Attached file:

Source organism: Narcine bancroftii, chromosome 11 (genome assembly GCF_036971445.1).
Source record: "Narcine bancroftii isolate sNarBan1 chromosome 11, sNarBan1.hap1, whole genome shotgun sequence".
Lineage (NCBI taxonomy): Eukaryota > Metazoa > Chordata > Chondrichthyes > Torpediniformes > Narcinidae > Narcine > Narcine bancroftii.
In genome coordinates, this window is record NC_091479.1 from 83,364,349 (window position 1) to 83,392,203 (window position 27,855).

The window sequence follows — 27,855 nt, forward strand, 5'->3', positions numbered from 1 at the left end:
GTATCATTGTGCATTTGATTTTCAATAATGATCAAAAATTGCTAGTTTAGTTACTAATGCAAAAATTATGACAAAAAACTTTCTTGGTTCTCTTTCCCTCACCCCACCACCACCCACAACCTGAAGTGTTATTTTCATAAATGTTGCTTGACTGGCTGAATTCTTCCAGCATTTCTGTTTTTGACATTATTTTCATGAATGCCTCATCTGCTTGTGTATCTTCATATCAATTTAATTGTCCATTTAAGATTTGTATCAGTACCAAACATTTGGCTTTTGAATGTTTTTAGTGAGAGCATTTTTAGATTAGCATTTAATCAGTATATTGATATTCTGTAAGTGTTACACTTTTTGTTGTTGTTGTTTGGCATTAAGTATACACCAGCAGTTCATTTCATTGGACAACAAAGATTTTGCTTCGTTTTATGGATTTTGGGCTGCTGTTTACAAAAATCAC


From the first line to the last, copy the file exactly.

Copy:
Source organism: Narcine bancroftii, chromosome 11 (genome assembly GCF_036971445.1).
Source record: "Narcine bancroftii isolate sNarBan1 chromosome 11, sNarBan1.hap1, whole genome shotgun sequence".
Lineage (NCBI taxonomy): Eukaryota > Metazoa > Chordata > Chondrichthyes > Torpediniformes > Narcinidae > Narcine > Narcine bancroftii.
In genome coordinates, this window is record NC_091479.1 from 83,364,349 (window position 1) to 83,392,203 (window position 27,855).

The window sequence follows — 27,855 nt, forward strand, 5'->3', positions numbered from 1 at the left end:
GTATCATTGTGCATTTGATTTTCAATAATGATCAAAAATTGCTAGTTTAGTTACTAATGCAAAAATTATGACAAAAAACTTTCTTGGTTCTCTTTCCCTCACCCCACCACCACCCACAACCTGAAGTGTTATTTTCATAAATGTTGCTTGACTGGCTGAATTCTTCCAGCATTTCTGTTTTTGACATTATTTTCATGAATGCCTCATCTGCTTGTGTATCTTCATATCAATTTAATTGTCCATTTAAGATTTGTATCAGTACCAAACATTTGGCTTTTGAATGTTTTTAGTGAGAGCATTTTTAGATTAGCATTTAATCAGTATATTGATATTCTGTAAGTGTTACACTTTTTGTTGTTGTTGTTTGGCATTAAGTATACACCAGCAGTTCATTTCATTGGACAACAAAGATTTTGCTTCGTTTTATGGATTTTGGGCTGCTGTTTACAAAAATCAC